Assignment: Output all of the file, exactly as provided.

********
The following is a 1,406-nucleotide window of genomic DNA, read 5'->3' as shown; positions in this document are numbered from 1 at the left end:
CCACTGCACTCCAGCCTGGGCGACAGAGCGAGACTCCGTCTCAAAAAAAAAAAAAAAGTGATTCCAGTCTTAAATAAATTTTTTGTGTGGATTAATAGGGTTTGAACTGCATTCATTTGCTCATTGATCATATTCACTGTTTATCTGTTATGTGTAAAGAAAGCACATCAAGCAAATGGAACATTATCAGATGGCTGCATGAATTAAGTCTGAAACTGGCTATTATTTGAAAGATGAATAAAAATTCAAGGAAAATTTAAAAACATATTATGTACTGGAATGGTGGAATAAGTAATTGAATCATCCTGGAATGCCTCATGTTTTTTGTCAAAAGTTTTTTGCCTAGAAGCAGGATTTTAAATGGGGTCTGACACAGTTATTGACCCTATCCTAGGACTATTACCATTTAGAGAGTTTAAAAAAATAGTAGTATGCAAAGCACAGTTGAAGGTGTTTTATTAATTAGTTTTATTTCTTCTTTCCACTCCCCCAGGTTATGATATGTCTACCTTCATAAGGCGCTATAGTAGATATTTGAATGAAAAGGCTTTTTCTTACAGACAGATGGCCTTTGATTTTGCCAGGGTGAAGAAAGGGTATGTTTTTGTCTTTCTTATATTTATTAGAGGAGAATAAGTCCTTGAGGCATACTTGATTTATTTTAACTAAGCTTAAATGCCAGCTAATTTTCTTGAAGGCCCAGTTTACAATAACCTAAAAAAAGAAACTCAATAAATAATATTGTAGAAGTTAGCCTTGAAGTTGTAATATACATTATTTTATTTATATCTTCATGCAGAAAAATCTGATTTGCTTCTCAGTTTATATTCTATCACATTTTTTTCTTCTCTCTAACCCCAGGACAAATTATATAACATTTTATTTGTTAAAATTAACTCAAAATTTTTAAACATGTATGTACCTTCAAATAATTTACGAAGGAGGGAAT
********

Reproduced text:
The following is a 1,406-nucleotide window of genomic DNA, read 5'->3' as shown; positions in this document are numbered from 1 at the left end:
CCACTGCACTCCAGCCTGGGCGACAGAGCGAGACTCCGTCTCAAAAAAAAAAAAAAAGTGATTCCAGTCTTAAATAAATTTTTTGTGTGGATTAATAGGGTTTGAACTGCATTCATTTGCTCATTGATCATATTCACTGTTTATCTGTTATGTGTAAAGAAAGCACATCAAGCAAATGGAACATTATCAGATGGCTGCATGAATTAAGTCTGAAACTGGCTATTATTTGAAAGATGAATAAAAATTCAAGGAAAATTTAAAAACATATTATGTACTGGAATGGTGGAATAAGTAATTGAATCATCCTGGAATGCCTCATGTTTTTTGTCAAAAGTTTTTTGCCTAGAAGCAGGATTTTAAATGGGGTCTGACACAGTTATTGACCCTATCCTAGGACTATTACCATTTAGAGAGTTTAAAAAAATAGTAGTATGCAAAGCACAGTTGAAGGTGTTTTATTAATTAGTTTTATTTCTTCTTTCCACTCCCCCAGGTTATGATATGTCTACCTTCATAAGGCGCTATAGTAGATATTTGAATGAAAAGGCTTTTTCTTACAGACAGATGGCCTTTGATTTTGCCAGGGTGAAGAAAGGGTATGTTTTTGTCTTTCTTATATTTATTAGAGGAGAATAAGTCCTTGAGGCATACTTGATTTATTTTAACTAAGCTTAAATGCCAGCTAATTTTCTTGAAGGCCCAGTTTACAATAACCTAAAAAAAGAAACTCAATAAATAATATTGTAGAAGTTAGCCTTGAAGTTGTAATATACATTATTTTATTTATATCTTCATGCAGAAAAATCTGATTTGCTTCTCAGTTTATATTCTATCACATTTTTTTCTTCTCTCTAACCCCAGGACAAATTATATAACATTTTATTTGTTAAAATTAACTCAAAATTTTTAAACATGTATGTACCTTCAAATAATTTACGAAGGAGGGAAT